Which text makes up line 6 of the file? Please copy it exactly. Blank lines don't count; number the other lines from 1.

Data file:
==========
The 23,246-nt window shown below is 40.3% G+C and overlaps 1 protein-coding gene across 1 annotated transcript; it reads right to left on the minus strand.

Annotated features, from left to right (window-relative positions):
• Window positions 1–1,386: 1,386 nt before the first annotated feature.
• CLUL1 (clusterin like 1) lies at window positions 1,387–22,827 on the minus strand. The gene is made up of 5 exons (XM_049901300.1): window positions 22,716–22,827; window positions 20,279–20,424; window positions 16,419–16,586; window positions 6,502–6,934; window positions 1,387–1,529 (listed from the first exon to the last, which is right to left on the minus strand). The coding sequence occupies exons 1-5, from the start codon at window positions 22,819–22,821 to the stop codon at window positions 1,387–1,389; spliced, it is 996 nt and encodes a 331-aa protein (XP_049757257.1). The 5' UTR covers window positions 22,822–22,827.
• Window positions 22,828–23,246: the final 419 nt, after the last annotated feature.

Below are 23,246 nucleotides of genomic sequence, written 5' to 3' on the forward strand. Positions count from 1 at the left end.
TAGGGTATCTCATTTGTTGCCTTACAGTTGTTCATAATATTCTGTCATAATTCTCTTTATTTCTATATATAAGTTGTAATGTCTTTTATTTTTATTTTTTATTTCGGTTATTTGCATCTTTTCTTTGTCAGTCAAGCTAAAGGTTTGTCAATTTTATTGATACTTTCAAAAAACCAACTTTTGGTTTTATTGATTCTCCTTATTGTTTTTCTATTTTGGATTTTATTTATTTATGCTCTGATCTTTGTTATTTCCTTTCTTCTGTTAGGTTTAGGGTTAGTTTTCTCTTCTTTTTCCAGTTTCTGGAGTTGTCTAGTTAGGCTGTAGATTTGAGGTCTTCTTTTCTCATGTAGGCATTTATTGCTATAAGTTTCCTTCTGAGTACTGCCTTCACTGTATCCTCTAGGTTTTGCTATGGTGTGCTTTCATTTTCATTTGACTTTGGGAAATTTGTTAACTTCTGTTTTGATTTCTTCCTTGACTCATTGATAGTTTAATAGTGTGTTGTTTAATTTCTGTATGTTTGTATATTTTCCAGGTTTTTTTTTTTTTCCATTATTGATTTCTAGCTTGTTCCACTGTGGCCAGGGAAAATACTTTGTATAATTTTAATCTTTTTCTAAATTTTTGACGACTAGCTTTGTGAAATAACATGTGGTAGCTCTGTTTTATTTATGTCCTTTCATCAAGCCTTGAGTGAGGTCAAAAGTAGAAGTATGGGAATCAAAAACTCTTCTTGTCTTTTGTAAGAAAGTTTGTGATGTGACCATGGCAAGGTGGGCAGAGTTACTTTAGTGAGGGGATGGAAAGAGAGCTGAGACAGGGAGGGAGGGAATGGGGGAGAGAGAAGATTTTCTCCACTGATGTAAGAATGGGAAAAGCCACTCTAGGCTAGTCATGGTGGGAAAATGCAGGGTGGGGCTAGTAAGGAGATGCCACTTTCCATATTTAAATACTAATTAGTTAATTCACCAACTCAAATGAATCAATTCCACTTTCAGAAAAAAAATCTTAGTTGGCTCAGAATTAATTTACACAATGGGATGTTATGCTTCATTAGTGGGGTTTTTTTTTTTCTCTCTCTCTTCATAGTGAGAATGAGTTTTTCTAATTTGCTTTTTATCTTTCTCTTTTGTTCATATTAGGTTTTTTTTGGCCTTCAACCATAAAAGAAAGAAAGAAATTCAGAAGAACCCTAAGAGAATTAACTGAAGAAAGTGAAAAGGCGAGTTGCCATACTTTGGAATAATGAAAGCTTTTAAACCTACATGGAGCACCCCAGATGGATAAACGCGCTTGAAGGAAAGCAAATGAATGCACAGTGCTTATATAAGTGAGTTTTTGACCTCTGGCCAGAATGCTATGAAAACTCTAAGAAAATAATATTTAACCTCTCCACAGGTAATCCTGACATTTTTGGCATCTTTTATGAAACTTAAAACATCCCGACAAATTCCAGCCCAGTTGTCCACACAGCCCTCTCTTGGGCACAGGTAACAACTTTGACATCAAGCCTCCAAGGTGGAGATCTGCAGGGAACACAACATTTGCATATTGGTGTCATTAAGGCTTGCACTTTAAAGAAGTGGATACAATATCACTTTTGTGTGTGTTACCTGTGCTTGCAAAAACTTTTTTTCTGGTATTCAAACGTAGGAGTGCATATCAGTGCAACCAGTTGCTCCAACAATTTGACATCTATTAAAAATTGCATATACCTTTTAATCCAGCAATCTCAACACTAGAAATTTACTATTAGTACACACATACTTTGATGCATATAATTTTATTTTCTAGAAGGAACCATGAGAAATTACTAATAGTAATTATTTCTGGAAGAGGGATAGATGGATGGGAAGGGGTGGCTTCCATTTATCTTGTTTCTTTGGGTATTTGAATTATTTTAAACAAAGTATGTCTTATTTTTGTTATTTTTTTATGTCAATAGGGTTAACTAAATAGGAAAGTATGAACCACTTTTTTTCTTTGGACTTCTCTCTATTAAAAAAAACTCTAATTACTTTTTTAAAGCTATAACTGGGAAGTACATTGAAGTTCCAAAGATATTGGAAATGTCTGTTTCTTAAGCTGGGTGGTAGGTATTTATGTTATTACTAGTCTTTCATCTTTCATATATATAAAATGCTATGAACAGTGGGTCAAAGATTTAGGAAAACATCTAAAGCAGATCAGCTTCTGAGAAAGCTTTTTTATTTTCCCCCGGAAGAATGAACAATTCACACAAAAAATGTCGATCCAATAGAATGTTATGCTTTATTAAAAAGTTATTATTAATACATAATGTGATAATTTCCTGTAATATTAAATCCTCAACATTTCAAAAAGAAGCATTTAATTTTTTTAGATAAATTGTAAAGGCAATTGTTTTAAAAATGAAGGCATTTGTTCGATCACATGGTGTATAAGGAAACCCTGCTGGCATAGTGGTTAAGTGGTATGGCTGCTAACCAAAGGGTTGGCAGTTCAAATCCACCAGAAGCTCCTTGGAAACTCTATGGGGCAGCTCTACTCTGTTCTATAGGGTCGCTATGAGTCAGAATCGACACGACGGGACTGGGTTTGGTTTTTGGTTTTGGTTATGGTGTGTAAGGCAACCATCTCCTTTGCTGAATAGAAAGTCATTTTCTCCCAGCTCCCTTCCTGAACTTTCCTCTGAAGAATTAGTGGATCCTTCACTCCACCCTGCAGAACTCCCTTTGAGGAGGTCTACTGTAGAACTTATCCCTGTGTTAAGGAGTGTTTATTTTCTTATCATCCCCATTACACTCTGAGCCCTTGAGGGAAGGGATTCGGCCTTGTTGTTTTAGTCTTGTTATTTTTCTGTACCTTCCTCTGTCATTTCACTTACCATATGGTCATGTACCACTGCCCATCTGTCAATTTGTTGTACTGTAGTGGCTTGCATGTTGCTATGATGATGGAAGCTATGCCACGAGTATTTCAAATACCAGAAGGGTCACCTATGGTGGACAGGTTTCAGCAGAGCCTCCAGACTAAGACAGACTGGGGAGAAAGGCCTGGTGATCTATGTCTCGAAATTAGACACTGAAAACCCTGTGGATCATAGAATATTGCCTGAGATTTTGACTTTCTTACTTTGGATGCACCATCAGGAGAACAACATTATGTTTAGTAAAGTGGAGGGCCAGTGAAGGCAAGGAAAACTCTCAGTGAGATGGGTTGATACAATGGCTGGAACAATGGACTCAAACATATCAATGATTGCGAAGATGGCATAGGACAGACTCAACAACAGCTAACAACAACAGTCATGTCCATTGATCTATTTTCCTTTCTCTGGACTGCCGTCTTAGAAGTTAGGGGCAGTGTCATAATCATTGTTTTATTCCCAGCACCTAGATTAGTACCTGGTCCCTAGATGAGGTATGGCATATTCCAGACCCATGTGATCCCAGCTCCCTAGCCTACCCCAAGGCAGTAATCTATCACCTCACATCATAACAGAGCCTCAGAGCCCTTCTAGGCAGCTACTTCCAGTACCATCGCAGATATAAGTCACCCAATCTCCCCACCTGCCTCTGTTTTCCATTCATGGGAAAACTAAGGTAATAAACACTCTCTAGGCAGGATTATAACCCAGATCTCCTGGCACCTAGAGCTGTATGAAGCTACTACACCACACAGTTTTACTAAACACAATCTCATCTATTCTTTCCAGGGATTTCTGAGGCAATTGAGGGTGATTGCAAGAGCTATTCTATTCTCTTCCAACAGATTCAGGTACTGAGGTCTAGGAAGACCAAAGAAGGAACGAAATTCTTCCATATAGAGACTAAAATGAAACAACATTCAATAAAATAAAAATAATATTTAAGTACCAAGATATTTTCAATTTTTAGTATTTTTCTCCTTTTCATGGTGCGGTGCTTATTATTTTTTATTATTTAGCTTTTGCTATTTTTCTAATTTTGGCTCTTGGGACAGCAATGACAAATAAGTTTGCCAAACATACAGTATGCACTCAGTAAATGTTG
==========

Below are 23,246 nucleotides of genomic sequence, written 5' to 3' on the forward strand. Positions count from 1 at the left end.